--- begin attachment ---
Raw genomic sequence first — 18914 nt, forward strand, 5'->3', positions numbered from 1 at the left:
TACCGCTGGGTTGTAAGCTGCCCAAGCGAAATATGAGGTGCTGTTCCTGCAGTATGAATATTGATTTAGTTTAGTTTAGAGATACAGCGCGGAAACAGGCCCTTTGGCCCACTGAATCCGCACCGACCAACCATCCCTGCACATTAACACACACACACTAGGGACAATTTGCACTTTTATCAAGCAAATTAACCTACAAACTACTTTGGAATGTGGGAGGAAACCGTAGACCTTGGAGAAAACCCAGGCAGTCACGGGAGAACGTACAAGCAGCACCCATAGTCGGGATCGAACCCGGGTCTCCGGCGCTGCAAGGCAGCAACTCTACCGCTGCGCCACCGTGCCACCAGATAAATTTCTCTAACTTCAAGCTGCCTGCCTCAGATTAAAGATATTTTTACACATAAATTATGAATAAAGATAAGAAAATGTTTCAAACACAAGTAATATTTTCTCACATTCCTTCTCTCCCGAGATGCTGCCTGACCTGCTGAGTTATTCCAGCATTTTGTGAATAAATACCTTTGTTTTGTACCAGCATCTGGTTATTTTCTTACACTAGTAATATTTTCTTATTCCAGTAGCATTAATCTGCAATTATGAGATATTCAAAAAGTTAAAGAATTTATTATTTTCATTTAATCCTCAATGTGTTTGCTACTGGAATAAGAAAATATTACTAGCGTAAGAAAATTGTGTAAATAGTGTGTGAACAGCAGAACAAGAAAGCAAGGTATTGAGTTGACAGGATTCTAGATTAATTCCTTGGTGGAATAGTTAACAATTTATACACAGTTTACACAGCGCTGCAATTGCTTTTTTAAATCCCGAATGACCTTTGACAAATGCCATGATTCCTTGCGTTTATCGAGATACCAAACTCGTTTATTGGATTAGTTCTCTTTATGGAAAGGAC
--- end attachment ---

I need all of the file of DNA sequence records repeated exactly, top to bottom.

Raw genomic sequence first — 18914 nt, forward strand, 5'->3', positions numbered from 1 at the left:
TACCGCTGGGTTGTAAGCTGCCCAAGCGAAATATGAGGTGCTGTTCCTGCAGTATGAATATTGATTTAGTTTAGTTTAGAGATACAGCGCGGAAACAGGCCCTTTGGCCCACTGAATCCGCACCGACCAACCATCCCTGCACATTAACACACACACACTAGGGACAATTTGCACTTTTATCAAGCAAATTAACCTACAAACTACTTTGGAATGTGGGAGGAAACCGTAGACCTTGGAGAAAACCCAGGCAGTCACGGGAGAACGTACAAGCAGCACCCATAGTCGGGATCGAACCCGGGTCTCCGGCGCTGCAAGGCAGCAACTCTACCGCTGCGCCACCGTGCCACCAGATAAATTTCTCTAACTTCAAGCTGCCTGCCTCAGATTAAAGATATTTTTACACATAAATTATGAATAAAGATAAGAAAATGTTTCAAACACAAGTAATATTTTCTCACATTCCTTCTCTCCCGAGATGCTGCCTGACCTGCTGAGTTATTCCAGCATTTTGTGAATAAATACCTTTGTTTTGTACCAGCATCTGGTTATTTTCTTACACTAGTAATATTTTCTTATTCCAGTAGCATTAATCTGCAATTATGAGATATTCAAAAAGTTAAAGAATTTATTATTTTCATTTAATCCTCAATGTGTTTGCTACTGGAATAAGAAAATATTACTAGCGTAAGAAAATTGTGTAAATAGTGTGTGAACAGCAGAACAAGAAAGCAAGGTATTGAGTTGACAGGATTCTAGATTAATTCCTTGGTGGAATAGTTAACAATTTATACACAGTTTACACAGCGCTGCAATTGCTTTTTTAAATCCCGAATGACCTTTGACAAATGCCATGATTCCTTGCGTTTATCGAGATACCAAACTCGTTTATTGGATTAGTTCTCTTTATGGAAAGGAC